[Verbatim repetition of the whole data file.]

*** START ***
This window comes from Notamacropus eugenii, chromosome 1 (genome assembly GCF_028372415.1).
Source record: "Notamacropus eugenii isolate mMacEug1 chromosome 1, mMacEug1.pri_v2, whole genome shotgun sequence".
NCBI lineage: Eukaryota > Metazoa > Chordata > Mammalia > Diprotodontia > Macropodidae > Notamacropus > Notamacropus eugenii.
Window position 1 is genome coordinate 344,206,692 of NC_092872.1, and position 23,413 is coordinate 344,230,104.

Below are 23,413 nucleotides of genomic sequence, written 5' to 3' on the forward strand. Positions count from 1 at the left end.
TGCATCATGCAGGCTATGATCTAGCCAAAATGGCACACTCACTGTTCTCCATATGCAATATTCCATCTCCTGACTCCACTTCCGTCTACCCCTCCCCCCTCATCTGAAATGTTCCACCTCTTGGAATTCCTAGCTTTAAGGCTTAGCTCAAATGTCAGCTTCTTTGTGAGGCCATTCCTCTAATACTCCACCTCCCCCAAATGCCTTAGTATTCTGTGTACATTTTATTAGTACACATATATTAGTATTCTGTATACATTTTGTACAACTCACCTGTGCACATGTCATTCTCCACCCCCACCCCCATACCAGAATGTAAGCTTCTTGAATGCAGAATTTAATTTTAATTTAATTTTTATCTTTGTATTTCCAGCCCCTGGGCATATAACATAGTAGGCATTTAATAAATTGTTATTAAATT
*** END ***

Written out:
This window comes from Notamacropus eugenii, chromosome 1 (genome assembly GCF_028372415.1).
Source record: "Notamacropus eugenii isolate mMacEug1 chromosome 1, mMacEug1.pri_v2, whole genome shotgun sequence".
NCBI lineage: Eukaryota > Metazoa > Chordata > Mammalia > Diprotodontia > Macropodidae > Notamacropus > Notamacropus eugenii.
Window position 1 is genome coordinate 344,206,692 of NC_092872.1, and position 23,413 is coordinate 344,230,104.

Below are 23,413 nucleotides of genomic sequence, written 5' to 3' on the forward strand. Positions count from 1 at the left end.
TGCATCATGCAGGCTATGATCTAGCCAAAATGGCACACTCACTGTTCTCCATATGCAATATTCCATCTCCTGACTCCACTTCCGTCTACCCCTCCCCCCTCATCTGAAATGTTCCACCTCTTGGAATTCCTAGCTTTAAGGCTTAGCTCAAATGTCAGCTTCTTTGTGAGGCCATTCCTCTAATACTCCACCTCCCCCAAATGCCTTAGTATTCTGTGTACATTTTATTAGTACACATATATTAGTATTCTGTATACATTTTGTACAACTCACCTGTGCACATGTCATTCTCCACCCCCACCCCCATACCAGAATGTAAGCTTCTTGAATGCAGAATTTAATTTTAATTTAATTTTTATCTTTGTATTTCCAGCCCCTGGGCATATAACATAGTAGGCATTTAATAAATTGTTATTAAATT